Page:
Perhaps the greatest difference between management then and now, however is that in native Hawaiian society, rules were strictly enforced. “Rules were accompanied by robust sociocultural institutions,” the authors write. The ancient Hawaiians did not hesitate, and punished transgressors with corporal punishment. “Clearly, we don’t recommend this,” said Kittinger, “but it’s easy to see there’s room to tighten up today’s enforcement efforts.”


He’eia Fishpond in Kane’ohe Bay, Hawaii. Image c/o Paepae O He’eia


Other differences exist as well. For example, while aquaculture was used by the native Hawaiians, these fishponds were maintained for different reasons than we farm fish today. Fishponds did not contribute substantially to total fish production, but instead served as food security during tough times. As such, Hawaiians stocked fishponds with very different species than modern farms. Fishponds contained small, algae-eating species, requiring little from the sea to support them. Modern aquaculture, in contrast, relies heavily on wild-caught feeder species to support lucrative, luxury species like salmon. Five pounds of wild-caught fish are needed to produce one pound of farmed salmon, and instead of acting as a backup for when wild fish are scarce, fish farms make up a whopping 50% of our consumed fish production.

Kittinger and McClenachan hope that understanding successful management strategies by historical societies will lead to better management of our current resources. “The evidence we present from historical reconstructions shows that reef fishery sustainability has been achieved in the past,” they write, “which can guide actions for a more sustainable future for reefs and the communities that depend on them.” 

Sunlight Could Lower Your Blood Pressure

Surrounded by winter’s gloomy gray skies, many of us believe that a little bit of sunshine will be good for our health — helping our bodies synthesize vitamin D and improving mood. And now scientists have found a new way that sunshine may be good for our health: Exposure to the ultraviolet components of sunlight can lower blood pressure.

For decades, scientists have noticed a link between geography and risk of high blood pressure. The average blood pressure in a population increases as distance from the equator increases, as does the prevalence of hypertension, or abnormally high blood pressure. Researchers have also noted that people with mild hypertension have higher blood pressure measurements in the winter. What scientists couldn’t figure out was whether sunlight or temperature was causing these differences.


Controlling Blood Pressure

A clue came in the form of a signaling molecule known as nitric oxide.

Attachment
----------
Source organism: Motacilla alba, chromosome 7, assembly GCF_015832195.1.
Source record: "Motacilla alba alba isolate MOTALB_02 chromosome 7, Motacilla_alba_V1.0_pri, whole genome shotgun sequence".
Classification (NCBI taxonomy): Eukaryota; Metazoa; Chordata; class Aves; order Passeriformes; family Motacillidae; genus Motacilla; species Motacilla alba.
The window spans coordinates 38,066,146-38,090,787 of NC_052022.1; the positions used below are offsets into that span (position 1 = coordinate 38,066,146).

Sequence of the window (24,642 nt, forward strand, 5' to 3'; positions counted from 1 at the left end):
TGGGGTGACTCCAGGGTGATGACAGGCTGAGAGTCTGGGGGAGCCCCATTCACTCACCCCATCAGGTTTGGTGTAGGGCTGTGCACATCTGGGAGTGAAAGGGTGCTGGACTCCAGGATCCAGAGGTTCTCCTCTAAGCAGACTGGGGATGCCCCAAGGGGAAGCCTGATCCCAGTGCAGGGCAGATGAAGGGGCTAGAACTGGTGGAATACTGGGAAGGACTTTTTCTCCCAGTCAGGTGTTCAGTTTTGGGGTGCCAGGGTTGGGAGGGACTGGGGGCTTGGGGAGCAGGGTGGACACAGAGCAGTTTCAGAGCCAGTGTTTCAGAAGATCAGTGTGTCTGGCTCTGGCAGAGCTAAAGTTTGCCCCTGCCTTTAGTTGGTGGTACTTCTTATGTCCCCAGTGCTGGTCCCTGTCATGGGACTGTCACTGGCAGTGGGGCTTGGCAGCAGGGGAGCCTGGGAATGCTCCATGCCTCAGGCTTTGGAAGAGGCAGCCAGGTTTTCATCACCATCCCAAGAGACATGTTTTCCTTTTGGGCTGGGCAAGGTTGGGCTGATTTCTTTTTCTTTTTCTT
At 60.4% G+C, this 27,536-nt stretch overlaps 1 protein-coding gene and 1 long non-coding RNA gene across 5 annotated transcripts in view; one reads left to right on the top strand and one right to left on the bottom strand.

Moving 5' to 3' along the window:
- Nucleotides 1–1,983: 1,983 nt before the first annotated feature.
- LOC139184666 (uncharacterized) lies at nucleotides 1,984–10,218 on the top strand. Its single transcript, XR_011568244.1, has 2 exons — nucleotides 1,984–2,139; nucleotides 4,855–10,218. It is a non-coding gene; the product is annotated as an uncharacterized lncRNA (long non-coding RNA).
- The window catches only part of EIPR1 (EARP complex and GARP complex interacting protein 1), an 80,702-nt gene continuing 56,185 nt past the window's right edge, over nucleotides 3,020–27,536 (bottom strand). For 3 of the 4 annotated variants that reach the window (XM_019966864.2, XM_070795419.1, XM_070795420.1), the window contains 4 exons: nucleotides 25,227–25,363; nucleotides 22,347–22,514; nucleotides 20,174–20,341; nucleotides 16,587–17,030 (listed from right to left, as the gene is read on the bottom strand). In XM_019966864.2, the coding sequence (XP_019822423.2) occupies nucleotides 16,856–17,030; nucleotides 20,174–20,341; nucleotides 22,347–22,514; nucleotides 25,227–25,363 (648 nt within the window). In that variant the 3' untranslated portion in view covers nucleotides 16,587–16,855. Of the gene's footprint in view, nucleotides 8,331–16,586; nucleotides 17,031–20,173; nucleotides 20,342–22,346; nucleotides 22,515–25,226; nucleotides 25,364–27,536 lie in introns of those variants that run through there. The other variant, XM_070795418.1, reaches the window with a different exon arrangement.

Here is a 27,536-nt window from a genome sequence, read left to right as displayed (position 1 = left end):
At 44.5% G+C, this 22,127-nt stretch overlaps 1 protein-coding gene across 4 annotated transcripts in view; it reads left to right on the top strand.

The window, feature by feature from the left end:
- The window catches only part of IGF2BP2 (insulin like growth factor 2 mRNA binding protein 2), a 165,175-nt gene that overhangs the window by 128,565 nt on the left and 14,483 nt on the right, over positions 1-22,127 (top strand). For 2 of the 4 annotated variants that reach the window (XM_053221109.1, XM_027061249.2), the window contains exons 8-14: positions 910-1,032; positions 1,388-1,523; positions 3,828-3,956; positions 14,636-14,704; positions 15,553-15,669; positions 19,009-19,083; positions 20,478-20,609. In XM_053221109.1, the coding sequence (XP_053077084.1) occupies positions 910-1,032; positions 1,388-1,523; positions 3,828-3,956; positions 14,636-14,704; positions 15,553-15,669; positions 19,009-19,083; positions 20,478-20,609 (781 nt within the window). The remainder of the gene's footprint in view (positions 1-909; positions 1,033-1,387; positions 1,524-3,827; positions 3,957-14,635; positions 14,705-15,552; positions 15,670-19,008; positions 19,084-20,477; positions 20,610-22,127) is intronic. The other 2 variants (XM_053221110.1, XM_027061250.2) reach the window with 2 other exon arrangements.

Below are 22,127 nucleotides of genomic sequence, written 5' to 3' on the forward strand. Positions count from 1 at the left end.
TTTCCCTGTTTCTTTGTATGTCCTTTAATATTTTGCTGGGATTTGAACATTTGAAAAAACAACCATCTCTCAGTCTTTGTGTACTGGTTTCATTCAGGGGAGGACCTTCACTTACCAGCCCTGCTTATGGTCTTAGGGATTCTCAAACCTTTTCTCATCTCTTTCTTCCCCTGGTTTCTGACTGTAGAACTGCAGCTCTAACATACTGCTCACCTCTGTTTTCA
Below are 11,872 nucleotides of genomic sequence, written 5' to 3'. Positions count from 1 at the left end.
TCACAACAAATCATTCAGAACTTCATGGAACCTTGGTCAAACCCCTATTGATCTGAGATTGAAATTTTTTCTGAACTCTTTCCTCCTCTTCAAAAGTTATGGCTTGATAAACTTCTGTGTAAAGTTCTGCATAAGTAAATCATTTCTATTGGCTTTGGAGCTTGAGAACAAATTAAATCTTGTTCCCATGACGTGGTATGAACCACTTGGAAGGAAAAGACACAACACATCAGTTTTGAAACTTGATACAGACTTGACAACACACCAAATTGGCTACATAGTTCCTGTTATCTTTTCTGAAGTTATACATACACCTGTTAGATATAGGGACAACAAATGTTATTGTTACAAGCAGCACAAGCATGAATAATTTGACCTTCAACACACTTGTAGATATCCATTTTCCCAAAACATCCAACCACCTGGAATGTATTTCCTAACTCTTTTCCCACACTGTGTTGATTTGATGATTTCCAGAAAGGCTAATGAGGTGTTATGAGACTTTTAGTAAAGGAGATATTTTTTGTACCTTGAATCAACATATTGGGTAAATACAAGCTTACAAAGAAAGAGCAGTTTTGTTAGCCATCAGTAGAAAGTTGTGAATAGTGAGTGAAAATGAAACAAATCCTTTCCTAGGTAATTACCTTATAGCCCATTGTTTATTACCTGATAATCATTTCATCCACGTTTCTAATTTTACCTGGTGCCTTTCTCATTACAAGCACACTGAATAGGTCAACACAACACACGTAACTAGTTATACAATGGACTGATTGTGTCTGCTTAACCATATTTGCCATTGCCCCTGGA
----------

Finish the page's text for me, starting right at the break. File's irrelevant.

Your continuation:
In 2009, a group of Scottish scientists discovered a vast repository of nitric oxide in the surface of the skin — far greater than anything in the blood. They also showed that exposure to a component of ultraviolet radiation known as UVA light could make the nitric oxide biologically active, converting it to nitrate or nitrite.

Martin Feelisch, a biologist at the University of Southampton in England, believed that these results could explain why individuals living nearer the equator were less prone to hypertension. He hypothesized that the UVA rays from sunlight activated the nitric oxide, which entered the bloodstream and lowered blood pressure by dilating blood vessels.Image

New Study Looks at Norovirus Removal in Oysters


UK – The Food Standards Agency is inviting tenders to design and execute a research study to identify and evaluate possible enhancements to improve norovirus removal from live oysters during shellfish depuration processes.

The FSA wants to commission work to quantify and optimise the effectiveness of standard UK depuration practices in reducing norovirus in oysters and to explore the potential for novel approaches to significantly improve the effectiveness of this process.

The foodborne viruses’ research programme aims to gather data to provide a robust science and evidence base to inform development of a risk management programme on foodborne viruses, with a particular focus on norovirus.

The study should include reviews of relevant available evidence (published and unpublished) as the starting point for a fully justified laboratory-based project which will improve the controls that can be applied to current UK depuration practices, to reduce the levels of norovirus in oysters sold for public consumption.

2014 Whiteleg Shrimp Exports Continue to Push Up

VIET NAM – In 2013, Viet Nam’s whiteleg shrimp exports hit $1.58 billion, up 113 per cent year on year and making up 50.7 per cent of the country’s total shrimp exports which surpassed black tiger shrimp sales with $1.33 billion, up only 6.3 per cent and occupying 42.7 per cent of total shrimp sales. In the first month of 2014, the trend was continued.